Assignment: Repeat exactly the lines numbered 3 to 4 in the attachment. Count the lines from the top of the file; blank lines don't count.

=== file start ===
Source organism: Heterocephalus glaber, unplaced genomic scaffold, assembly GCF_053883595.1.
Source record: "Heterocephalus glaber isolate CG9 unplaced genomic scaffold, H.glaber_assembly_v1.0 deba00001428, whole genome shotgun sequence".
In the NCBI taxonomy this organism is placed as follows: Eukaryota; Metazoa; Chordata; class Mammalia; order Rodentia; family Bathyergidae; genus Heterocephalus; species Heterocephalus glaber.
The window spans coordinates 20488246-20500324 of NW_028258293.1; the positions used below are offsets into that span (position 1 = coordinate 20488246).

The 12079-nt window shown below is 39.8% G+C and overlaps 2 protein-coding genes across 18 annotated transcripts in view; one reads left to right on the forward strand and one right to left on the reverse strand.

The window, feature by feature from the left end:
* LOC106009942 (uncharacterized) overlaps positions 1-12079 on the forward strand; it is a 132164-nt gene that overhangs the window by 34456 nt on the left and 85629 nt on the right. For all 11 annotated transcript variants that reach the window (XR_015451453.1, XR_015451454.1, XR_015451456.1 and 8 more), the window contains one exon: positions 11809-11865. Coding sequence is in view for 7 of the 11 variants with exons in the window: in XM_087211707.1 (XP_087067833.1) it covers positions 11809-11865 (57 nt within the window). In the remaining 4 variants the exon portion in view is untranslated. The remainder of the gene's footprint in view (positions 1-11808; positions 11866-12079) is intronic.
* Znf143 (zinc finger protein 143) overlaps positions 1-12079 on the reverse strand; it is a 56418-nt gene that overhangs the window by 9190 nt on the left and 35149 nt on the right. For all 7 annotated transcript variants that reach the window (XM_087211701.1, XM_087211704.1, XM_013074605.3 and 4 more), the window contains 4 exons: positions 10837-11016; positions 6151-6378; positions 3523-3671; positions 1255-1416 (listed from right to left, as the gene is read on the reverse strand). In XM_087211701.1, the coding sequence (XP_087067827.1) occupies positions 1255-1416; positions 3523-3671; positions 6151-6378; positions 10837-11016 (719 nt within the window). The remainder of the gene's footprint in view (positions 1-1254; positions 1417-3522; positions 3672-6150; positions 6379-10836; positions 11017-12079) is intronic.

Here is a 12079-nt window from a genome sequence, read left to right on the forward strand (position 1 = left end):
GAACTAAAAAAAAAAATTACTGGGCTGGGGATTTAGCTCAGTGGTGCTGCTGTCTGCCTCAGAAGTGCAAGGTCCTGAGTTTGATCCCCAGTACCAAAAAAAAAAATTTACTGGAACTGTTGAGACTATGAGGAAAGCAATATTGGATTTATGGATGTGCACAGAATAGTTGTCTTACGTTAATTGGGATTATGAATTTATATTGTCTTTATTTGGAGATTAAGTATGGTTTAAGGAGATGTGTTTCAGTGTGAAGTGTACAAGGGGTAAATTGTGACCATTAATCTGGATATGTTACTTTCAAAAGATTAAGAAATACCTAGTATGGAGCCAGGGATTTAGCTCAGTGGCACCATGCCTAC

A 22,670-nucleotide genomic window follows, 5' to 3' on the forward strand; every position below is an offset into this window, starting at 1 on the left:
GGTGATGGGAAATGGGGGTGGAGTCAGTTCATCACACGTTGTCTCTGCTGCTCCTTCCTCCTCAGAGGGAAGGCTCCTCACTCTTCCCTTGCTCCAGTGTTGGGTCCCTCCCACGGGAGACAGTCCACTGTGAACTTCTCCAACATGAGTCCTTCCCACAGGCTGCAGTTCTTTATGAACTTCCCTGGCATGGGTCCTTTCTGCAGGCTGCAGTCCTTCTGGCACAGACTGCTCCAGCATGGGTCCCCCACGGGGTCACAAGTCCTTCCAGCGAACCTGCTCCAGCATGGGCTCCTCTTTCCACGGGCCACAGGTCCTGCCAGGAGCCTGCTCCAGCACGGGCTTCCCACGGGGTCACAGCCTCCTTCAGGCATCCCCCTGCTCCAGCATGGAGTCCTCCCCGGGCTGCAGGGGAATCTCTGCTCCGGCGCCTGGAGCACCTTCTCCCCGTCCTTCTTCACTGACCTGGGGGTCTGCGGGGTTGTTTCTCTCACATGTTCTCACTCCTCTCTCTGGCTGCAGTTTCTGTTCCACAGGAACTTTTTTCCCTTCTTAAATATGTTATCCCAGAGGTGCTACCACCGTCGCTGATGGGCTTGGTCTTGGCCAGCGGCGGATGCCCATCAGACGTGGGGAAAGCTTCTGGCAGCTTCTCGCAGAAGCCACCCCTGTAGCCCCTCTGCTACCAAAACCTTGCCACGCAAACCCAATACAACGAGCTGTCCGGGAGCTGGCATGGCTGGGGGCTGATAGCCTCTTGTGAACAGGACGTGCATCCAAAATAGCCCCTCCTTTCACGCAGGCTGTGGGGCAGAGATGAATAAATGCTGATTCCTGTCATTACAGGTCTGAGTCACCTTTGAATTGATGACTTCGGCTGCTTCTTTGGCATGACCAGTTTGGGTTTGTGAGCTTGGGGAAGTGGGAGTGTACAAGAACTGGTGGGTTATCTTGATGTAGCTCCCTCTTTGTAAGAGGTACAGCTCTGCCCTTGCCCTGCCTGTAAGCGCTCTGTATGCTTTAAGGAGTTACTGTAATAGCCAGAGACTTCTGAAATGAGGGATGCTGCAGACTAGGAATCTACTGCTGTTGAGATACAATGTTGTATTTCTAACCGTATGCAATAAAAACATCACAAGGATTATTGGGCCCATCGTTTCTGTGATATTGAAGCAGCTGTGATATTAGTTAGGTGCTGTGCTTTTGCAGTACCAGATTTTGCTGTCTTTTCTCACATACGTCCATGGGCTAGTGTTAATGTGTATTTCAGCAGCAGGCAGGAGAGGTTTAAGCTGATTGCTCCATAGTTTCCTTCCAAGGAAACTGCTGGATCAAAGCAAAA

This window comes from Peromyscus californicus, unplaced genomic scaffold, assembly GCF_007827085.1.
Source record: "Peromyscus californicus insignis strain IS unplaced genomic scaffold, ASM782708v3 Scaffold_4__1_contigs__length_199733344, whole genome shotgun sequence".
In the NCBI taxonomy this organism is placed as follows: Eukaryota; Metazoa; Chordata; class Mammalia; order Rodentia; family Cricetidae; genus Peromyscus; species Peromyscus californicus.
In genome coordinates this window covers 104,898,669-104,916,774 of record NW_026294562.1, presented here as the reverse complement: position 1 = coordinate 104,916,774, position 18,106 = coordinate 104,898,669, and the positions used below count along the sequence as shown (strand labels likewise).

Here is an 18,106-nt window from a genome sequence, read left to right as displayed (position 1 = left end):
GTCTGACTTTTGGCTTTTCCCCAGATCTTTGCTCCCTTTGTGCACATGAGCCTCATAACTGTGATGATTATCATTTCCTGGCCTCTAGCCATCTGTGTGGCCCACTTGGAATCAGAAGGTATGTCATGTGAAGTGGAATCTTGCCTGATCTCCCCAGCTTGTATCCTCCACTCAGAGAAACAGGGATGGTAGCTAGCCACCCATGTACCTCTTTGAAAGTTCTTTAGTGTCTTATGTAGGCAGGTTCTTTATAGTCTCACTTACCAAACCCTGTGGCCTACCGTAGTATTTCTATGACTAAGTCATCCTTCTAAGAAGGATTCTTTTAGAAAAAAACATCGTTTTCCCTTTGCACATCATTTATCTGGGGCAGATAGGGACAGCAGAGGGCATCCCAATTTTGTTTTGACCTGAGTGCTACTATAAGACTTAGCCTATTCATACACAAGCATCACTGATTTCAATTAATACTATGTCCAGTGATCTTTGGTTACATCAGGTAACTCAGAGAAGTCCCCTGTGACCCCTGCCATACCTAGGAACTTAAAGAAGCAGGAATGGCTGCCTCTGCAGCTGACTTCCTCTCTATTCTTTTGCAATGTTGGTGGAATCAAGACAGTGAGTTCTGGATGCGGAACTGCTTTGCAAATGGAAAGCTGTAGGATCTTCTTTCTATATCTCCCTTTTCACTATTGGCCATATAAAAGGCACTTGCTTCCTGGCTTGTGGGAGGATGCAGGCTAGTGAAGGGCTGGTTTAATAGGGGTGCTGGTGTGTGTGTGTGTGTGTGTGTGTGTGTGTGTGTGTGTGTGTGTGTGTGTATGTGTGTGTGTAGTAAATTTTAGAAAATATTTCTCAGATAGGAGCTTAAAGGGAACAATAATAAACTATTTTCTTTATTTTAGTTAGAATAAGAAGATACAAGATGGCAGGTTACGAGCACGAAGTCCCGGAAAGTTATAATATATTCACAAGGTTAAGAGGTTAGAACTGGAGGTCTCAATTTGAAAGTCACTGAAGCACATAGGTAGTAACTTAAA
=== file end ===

In the NCBI taxonomy this organism is placed as follows: Eukaryota; Metazoa; Chordata; class Mammalia; order Rodentia; family Bathyergidae; genus Heterocephalus; species Heterocephalus glaber.
The window spans coordinates 20488246-20500324 of NW_028258293.1; the positions used below are offsets into that span (position 1 = coordinate 20488246).